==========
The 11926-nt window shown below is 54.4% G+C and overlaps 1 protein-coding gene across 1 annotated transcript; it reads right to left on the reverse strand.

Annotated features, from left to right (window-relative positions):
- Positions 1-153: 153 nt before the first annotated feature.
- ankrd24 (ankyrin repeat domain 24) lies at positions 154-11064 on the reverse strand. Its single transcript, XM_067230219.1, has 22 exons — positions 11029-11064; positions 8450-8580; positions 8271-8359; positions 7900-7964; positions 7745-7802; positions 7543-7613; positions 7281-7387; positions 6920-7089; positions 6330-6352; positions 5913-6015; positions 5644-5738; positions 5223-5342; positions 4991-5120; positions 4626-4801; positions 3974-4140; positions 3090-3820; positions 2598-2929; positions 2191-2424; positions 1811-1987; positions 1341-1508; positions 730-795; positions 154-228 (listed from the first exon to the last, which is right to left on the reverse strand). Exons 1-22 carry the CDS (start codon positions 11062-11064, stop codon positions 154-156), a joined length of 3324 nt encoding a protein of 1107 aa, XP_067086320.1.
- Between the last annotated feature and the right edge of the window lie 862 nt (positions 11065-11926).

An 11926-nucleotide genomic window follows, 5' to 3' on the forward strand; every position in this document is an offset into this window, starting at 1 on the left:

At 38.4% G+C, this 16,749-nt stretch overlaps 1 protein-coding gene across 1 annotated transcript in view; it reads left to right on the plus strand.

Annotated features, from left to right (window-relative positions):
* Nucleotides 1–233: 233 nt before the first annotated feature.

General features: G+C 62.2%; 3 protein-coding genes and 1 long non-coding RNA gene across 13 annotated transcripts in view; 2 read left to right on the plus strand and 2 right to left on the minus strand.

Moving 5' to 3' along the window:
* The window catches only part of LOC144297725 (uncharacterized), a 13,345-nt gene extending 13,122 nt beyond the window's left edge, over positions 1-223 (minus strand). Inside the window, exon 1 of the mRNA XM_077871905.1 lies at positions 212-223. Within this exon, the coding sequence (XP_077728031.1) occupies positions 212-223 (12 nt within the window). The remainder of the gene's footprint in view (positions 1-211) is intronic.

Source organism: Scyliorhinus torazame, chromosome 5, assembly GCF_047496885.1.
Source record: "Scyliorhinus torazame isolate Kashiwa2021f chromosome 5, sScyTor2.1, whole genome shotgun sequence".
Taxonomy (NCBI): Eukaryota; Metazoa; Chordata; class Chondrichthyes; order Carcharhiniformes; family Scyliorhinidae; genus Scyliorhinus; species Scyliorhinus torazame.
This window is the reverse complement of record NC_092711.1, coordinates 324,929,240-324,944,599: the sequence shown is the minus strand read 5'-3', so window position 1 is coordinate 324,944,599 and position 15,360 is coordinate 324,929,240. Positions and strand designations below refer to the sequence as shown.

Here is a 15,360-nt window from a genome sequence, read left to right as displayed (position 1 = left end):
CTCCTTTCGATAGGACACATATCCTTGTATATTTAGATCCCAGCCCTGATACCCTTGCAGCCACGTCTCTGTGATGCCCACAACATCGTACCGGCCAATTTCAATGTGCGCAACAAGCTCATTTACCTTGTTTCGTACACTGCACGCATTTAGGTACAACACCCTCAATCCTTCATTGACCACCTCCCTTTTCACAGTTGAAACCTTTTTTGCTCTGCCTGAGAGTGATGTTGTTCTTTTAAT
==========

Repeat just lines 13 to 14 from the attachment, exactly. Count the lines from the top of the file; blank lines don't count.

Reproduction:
Source organism: Scyliorhinus torazame, chromosome 5, assembly GCF_047496885.1.
Source record: "Scyliorhinus torazame isolate Kashiwa2021f chromosome 5, sScyTor2.1, whole genome shotgun sequence".